Bruce Willis confirmed his retirement from acting this year due to aphasia, a degenerative brain disease that affects speech and communication. The beloved actor is now cared for by his family, predominantly his wife, Emma Heming Willis.

The last few months have been hard on the Willis family after the 67-year-old’s diagnosis was confirmed, but it also pushed them closer together, with Bruce and Emma selling their home in Westchester, New York, in order to move to California.

According to reports, it seems as though Willis isn’t leaving the house much – instead, he’s “trapped” in his own mind.

Now, the news that Bruce Willis had been diagnosed with aphasia shocked the world. The long-time, beloved actor – known for his roles in Die Hard, Pulp Fiction, and Sixth Sense, among others – is only 67, but he’s appeared in his final ever film.

But before we get to that, let’s take a look at Bruce’s famous career.

He was born on March 19, 1955, in Idar-Oberstein, West Germany, where his father was stationed in the U.S. military. The oldest of four children, Willis, at age two, moved back to the United States with his family, settling in Carney’s Point, New Jersey.

By all accounts, Willis’ childhood was hugely affected by his stuttering. As quoted in the 1997 book Bruce Willis: The Unauthorized Biography, the actor revealed that his stuttering was so bad that he could hardly talk.

“It took me three minutes to complete a sentence. It was crushing for anyone who wanted to express themselves, who wanted to be heard and couldn’t, it was frightening. Yet, when I became another character, in a play, I lost the stutter. It was phenomenal,” he said.

Moreover, a school speech therapist helped him to build up confidence and conquer his stuttering through several exercises. In high school, Bruce tried his best to fit in by becoming the class clown. This also led to him getting involved in the school’s drama group.

Following Bruce’s graduation from Penns Grove High School, he went on to first work in a chemical factory and later as a security guard.

He eventually returned to school, enrolling at Montclair State University in New Jersey, where he quickly rediscovered drama. Bruce was eager to attain the skills necessary to become an actor. Fortunately, he had gotten great help from his drama professor, Jerry Rockwood who quickly saw the promising actor’s potential.

He ended up cutting classes and instead traveling to auditions in Manhattan. In January 1977, he got his first part in the play Heaven and Earth.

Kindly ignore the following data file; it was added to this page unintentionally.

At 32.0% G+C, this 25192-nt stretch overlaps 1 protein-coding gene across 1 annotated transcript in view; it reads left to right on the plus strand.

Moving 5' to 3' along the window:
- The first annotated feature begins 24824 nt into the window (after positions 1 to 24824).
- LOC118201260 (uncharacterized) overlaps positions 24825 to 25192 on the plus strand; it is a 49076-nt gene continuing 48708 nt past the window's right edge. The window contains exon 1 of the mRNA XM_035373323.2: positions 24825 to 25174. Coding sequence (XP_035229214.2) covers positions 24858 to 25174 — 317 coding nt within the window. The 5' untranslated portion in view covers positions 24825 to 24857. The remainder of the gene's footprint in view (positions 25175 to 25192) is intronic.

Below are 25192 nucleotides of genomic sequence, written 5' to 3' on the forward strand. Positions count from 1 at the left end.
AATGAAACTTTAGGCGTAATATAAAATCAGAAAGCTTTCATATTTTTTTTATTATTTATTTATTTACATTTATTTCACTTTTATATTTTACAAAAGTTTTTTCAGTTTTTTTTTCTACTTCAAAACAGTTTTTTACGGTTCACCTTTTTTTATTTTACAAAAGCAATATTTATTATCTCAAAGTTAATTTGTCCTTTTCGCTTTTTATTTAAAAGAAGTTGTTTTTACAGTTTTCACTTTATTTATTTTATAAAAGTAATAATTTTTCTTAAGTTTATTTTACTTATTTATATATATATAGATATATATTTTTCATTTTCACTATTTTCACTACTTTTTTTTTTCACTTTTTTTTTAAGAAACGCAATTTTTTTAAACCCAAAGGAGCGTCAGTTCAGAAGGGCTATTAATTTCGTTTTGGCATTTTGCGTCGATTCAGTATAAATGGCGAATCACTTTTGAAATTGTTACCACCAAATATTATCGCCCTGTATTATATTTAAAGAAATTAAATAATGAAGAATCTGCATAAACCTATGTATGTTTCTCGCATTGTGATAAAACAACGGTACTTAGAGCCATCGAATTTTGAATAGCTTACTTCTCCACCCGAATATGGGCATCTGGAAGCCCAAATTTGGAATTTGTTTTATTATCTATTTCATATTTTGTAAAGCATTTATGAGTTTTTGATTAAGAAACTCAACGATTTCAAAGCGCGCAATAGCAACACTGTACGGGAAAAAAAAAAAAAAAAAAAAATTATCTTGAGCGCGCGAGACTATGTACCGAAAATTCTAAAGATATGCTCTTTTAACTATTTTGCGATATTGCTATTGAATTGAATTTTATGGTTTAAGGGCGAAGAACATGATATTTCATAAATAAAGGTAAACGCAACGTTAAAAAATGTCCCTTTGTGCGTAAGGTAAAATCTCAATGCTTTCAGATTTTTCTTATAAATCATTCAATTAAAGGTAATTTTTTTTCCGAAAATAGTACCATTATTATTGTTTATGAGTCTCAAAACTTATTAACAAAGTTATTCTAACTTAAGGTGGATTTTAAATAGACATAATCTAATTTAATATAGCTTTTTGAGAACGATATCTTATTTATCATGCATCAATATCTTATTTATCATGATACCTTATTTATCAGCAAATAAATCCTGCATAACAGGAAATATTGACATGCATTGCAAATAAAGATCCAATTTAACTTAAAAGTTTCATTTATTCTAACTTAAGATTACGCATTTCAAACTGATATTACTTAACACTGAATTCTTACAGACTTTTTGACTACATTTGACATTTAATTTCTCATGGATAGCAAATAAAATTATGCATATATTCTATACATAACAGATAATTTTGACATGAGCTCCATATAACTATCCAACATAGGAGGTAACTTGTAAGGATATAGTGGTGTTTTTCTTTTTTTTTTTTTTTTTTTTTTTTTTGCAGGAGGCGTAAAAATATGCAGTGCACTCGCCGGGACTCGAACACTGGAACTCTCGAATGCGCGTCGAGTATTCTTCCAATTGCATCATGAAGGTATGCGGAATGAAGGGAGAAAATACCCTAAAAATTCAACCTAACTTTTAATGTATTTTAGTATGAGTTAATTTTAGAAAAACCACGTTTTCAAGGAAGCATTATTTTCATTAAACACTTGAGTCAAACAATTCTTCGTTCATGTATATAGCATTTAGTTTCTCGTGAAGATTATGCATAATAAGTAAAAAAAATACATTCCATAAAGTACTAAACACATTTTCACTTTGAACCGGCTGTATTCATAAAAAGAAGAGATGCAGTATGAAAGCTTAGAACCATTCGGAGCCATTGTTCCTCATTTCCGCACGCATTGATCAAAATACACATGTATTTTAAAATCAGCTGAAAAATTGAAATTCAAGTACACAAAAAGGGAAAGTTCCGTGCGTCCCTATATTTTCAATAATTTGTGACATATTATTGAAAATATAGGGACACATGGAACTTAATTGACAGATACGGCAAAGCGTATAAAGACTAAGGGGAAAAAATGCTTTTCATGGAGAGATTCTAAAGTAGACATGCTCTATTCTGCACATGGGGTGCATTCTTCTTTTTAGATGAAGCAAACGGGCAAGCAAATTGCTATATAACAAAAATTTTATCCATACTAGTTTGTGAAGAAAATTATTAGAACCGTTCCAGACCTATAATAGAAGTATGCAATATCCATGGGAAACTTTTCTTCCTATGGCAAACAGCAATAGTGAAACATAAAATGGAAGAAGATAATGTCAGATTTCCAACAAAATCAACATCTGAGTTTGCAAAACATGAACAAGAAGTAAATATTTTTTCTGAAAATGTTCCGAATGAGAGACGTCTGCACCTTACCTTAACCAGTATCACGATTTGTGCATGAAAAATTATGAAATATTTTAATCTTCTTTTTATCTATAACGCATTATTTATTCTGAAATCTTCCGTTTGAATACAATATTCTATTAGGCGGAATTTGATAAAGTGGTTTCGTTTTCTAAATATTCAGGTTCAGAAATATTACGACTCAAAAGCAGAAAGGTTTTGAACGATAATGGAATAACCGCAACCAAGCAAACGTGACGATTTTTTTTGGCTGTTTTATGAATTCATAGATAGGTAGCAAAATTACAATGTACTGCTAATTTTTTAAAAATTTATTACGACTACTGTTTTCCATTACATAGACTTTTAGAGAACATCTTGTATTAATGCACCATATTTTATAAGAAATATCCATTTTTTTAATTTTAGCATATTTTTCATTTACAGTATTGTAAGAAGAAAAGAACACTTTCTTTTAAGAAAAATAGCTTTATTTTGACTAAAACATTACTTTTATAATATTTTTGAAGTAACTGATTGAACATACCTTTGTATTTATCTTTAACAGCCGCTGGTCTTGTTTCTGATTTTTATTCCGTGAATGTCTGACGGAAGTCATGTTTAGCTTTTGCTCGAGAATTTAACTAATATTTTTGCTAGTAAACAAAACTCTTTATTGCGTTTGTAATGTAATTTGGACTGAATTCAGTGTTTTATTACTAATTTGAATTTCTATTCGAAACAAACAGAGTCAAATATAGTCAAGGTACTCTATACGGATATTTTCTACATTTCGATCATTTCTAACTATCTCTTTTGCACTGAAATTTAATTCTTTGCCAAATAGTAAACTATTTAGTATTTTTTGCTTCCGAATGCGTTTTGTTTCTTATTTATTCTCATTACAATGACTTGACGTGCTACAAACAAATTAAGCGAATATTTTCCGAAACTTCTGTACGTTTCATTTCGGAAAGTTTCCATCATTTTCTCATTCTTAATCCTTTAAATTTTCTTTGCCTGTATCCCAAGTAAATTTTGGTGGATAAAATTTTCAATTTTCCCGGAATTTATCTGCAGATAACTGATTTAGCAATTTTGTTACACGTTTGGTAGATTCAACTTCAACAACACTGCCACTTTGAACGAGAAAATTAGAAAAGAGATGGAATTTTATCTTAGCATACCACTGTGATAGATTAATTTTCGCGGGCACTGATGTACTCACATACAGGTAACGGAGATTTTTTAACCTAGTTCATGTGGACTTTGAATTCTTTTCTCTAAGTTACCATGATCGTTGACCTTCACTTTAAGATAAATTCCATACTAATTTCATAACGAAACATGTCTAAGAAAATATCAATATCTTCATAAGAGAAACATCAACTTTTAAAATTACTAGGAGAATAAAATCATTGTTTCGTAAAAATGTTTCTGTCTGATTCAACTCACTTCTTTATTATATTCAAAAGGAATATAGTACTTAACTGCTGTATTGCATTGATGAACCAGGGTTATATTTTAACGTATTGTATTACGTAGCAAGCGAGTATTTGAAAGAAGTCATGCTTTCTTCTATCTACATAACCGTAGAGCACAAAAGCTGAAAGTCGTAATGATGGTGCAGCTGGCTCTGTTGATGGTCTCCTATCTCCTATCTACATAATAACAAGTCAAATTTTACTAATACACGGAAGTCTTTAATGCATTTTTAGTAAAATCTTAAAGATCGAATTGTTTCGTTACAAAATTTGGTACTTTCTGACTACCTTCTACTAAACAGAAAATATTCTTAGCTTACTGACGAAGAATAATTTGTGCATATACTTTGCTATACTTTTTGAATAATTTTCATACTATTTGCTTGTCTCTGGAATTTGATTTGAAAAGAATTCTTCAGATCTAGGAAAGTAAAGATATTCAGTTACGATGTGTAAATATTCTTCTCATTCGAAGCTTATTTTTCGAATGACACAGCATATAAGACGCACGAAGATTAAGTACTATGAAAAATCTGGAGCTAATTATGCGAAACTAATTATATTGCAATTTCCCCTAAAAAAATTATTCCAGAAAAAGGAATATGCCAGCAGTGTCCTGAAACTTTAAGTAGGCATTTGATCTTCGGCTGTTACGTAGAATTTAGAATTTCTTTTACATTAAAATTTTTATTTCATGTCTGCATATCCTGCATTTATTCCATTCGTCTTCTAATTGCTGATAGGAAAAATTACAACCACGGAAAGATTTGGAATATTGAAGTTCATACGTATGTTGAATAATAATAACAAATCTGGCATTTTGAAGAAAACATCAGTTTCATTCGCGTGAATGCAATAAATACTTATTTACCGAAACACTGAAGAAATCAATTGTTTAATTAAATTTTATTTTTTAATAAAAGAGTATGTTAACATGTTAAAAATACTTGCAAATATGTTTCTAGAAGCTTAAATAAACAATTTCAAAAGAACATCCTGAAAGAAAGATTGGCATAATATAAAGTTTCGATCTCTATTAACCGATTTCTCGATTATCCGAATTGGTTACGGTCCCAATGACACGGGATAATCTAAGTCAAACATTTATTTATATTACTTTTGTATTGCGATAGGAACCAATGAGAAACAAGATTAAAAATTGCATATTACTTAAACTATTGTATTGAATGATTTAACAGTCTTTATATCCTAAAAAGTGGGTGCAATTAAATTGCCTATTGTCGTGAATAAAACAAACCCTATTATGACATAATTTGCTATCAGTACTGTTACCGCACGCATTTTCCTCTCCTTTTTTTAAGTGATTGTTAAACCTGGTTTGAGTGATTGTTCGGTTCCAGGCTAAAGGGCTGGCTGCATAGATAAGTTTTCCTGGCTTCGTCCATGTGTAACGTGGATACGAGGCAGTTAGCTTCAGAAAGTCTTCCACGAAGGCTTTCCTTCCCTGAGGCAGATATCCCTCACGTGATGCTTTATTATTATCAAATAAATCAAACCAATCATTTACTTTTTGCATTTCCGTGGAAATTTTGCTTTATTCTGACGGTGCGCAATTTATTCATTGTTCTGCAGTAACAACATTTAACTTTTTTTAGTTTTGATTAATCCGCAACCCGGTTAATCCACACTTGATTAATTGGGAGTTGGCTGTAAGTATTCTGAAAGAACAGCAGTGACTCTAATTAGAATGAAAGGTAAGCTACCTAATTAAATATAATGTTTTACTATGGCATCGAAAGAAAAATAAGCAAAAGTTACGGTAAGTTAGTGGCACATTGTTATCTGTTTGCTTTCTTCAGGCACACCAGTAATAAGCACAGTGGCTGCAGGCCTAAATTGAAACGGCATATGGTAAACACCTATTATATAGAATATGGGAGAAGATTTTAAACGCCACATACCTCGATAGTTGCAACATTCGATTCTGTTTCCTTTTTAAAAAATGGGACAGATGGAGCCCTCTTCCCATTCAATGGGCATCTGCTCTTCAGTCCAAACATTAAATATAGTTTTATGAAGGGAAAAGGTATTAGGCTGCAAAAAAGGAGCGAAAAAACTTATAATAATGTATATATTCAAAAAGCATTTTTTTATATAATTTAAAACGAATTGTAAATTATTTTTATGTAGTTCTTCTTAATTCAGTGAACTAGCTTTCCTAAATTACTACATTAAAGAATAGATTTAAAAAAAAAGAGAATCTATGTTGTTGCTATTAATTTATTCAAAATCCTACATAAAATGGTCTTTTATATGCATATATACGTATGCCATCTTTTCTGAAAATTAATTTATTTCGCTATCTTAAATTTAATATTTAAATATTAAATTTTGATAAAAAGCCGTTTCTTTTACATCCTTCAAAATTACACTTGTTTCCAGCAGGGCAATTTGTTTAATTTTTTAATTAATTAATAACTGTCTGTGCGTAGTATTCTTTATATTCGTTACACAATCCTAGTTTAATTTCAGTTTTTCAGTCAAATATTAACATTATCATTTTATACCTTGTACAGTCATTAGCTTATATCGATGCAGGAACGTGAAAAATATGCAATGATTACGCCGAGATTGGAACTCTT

In his sophomore year, Bruce decided to drop out of education in order to pursue his acting career. To give himself the best chance, he moved to New York.

”I thought’ How much time do I need?’” Willis told Rolling Stone in 1986. ”I always had the idea of 10 years in the back of my mind. But if it had taken 20, I’d have still done it. I knew this was what I wanted.”

At that point, Willis’ work in plays wasn’t enough to pay the rent. He subsidized it by working as a bartender, as well as a model for brands such as Levis and Ray-Ban.

In the early 1980s, Bruce got his first couple of uncredited roles on screen. He was a young, stubborn, and promising actor who went his own way at castings. That was a tactic that would eventually would pay off big-time.

In 1985, he landed the role of David Addison in the ABC television series Moonlighting. More than 3,000 people auditioned for the role – and it turned out to be his big breakthrough.

Bruce stayed on Moonlightning for 66 episodes, until 1989, when the show got canceled. By that stage in his life, he was no longer a promising actor roaming around looking for the next gig, but a future star in the making. Moreover, he had committed to a relationship with fellow actor Demi Moore.

Willis and Moore met in 1987 at the premiere party for the film Stakeout. They both had other dates with them that night – Moore’s then-fiancé Emilio Estevez was actually the star of the film.

At first, Willis and Moore became friends. But in the end, love took over. Their intentions became clear during the first night they met, as Willis made a move.

“I’d never encountered treatment like this before,” Moore wrote in her memoir, Inside Out.